Saturday, 5 April 2014

Scrawny Cat Theatre Company - Rose Theatre - Shakespeare's Richard III ****

By Mary Grace Nguyen
Richard III is about blood spill and a tragedy amongst the monarchy. Key themes like death and treachery of Shakespeare’s own Macbeth come to mind and with direction from Charlotte Ive of the Scrawny Cat Theatre Company only a small but unique presentation of Richard III is to be expected.
On a small stage overseeing the pit and courtyard of the original Rose theatre, the audience look onto a wooden stage with what looks like a black robe with a hand made metal crown and arm. Already the atmosphere is ominous. Jackets, satchels, cloths, and hats of different colours hang on the side and it is only 4 actresses, Rosemary Tross, Charley Willow, Victoria Allies and Marie Rabe who are left to demystify a condensed (90 minute) version of Richard III.
Dressed like Shakespeare himself with 15th century cavalry boots and white-laced blouses the actresses manage to play 20-30 roles seamlessly by putting on clothes and taking off clothes in a quick and snappy pace. The stage is a fast moving one with hats and satchels being thrown at each other to be on cue for the next character. No one is Richard and no one is Lady Anne. The actresses play everyone and this is what makes the play even more interesting as it is almost like a teasing guessing game encouraging the audience to ask, who will play Richard next?  
Ive’s production is a refreshing take on Shakespeare but not one for a passive audience. There are dynamic interactions, movements and quick changes into characters that an attentive viewer must listen and look out for. Noticing the change in voice and change in personality is tough but surprisingly these actresses pull it off considering the constraints and challenges of being in a play with no intervals or scenery changes. Also, Elizabeth Graham’s sorrowful singing added enough atmosphere to suggest the gloom of Richard III in a dark lit theatre proving that good theatre can be made by a handful of artistic people.
Particular scenes with great talent include Allies and Rabe showing the audience four characters at the same time with the help of Jo Lakin’s puppets. From Richard and Buckingham to two high-pitched young princes, one could tell it was not an easy job learning all those lines but successfully executed it without confusion or mistakes.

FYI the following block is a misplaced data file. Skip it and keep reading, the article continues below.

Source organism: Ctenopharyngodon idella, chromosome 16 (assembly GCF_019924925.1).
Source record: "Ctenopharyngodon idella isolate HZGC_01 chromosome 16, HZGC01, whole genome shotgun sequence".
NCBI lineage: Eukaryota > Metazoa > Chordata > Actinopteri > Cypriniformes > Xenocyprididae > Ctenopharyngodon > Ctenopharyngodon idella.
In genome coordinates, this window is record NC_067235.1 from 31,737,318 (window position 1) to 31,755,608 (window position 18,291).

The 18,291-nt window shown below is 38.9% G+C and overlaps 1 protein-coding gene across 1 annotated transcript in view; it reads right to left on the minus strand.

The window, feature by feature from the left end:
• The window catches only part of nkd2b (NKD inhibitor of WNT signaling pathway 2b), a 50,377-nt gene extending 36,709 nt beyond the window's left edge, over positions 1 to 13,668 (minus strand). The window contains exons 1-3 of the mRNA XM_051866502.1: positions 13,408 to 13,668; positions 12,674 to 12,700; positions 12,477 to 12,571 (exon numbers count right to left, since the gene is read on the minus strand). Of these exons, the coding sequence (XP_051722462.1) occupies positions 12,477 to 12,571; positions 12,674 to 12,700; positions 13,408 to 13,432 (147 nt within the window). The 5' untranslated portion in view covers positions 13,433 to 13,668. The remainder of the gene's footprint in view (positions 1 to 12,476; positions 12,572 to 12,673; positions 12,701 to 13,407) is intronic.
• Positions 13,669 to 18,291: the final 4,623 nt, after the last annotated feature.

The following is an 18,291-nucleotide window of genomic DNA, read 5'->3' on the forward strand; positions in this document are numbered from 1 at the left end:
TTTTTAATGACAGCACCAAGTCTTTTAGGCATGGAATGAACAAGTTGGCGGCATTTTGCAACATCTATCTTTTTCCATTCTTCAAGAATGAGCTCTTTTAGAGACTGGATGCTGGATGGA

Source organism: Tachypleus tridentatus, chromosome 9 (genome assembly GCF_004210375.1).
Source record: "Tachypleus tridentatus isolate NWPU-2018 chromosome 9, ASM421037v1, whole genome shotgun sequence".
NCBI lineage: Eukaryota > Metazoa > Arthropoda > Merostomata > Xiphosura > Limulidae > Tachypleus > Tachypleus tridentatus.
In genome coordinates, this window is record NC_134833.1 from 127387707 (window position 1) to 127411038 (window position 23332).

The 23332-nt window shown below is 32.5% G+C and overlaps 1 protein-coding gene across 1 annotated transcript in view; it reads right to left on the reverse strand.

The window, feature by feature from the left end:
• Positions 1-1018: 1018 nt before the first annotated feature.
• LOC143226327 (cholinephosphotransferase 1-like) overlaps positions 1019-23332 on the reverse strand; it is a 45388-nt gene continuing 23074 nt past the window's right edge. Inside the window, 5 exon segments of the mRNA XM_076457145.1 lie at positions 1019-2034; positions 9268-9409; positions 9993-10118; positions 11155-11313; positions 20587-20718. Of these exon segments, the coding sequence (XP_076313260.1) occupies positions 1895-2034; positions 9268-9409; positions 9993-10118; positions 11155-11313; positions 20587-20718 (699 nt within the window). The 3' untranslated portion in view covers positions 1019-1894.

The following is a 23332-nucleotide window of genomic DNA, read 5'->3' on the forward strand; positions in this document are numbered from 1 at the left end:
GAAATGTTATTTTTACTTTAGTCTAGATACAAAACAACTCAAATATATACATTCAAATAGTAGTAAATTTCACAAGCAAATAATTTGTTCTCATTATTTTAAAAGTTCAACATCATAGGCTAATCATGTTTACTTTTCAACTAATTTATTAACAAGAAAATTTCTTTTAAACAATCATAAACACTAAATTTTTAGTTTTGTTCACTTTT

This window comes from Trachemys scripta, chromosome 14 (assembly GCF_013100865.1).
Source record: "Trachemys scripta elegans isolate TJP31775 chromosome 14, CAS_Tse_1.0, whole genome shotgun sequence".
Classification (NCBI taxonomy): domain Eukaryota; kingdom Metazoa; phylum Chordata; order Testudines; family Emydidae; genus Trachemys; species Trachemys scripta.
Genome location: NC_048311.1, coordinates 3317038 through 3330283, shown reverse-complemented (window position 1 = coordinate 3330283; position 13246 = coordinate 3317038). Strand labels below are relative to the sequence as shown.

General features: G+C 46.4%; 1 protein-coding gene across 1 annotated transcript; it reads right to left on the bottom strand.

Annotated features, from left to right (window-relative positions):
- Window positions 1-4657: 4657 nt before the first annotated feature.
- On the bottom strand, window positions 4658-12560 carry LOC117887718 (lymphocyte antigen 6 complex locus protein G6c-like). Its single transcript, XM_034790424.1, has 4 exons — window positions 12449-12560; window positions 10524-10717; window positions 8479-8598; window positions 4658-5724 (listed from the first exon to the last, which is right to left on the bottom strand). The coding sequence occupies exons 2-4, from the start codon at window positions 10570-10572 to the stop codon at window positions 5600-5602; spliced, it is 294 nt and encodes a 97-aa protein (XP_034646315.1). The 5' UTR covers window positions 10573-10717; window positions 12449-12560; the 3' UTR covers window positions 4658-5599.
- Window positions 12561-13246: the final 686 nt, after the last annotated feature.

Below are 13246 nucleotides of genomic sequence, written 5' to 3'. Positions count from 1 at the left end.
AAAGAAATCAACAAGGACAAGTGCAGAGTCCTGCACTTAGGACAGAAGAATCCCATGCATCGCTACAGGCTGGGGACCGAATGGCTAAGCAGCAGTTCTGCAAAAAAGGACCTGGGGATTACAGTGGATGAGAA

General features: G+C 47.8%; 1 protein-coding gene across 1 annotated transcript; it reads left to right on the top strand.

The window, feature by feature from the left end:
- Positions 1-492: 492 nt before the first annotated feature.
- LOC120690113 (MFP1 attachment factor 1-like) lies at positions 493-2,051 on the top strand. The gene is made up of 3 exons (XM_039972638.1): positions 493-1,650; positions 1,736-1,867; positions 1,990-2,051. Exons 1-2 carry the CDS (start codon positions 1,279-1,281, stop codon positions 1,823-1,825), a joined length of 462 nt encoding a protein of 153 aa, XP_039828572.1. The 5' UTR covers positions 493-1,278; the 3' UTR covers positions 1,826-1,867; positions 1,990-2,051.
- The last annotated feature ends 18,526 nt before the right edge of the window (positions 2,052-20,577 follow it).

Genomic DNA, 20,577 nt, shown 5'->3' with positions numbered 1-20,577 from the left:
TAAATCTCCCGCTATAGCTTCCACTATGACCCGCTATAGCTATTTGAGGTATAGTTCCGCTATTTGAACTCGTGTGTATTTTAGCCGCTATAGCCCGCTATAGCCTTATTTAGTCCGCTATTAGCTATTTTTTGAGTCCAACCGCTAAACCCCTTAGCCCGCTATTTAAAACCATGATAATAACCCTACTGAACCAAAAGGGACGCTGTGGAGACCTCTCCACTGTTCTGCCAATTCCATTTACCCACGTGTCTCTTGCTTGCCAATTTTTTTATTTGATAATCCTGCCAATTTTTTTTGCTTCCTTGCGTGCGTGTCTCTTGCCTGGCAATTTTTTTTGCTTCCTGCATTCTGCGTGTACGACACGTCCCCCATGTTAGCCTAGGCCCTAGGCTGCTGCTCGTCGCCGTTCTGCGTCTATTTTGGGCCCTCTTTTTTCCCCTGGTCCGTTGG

Other interesting scenes included Willow’s conniving and seductive Richard whilst trying to win over Rabe’s interpretation of an innocent and ‘puppy eye’ Lady Anne. Tross’ representation of an anxious and paranoid Richard in the final act dwelling over the array of souls he's murdered is so woeful that is it almost sympathetic.
Little is known about the Rose theatre (1587), but given its current condition of being under construction, presented with red rope lights indicating a pit and courtyard, it is not at an optimum state to show what it is fully capable of.
Once a center stage for Marlowe’s Doctor Faustus, Shakespeare’s Henry VI and Titus Andronicus as a fifth purpose-built theatre in what was once one of London’s most attractive area for the underworld (of brothels, gaming dens and bull/bear- baiting arenas,) it was overtaken by the popular theatres, the Swan (1595) and the Globe (1599) and eventually abandoned. However, it was discovered again in 1989 during a site clearance and re-development project, which leaves us with a theatre reviving itself from the rubble.  

Ive asks us to consider who was Richard III besides the obvious, ‘notorious villain, child murderer, hated despot’ but there is little to sway our mind. Richard was the lowest of low - A spiteful and ruthless king. How the 4 actresses portrayed him mattered very little to the audience. As the play progressed and Richard's character was played in different guises, the audience learnt to despise Richard more and more. "A horse, a horse, my kingdom for a horse!" is a significant quote as Richard's last dying words in the play. As Patroclus would say in Shakespeare’s play 'Troilus and Cressida', I say Good riddance!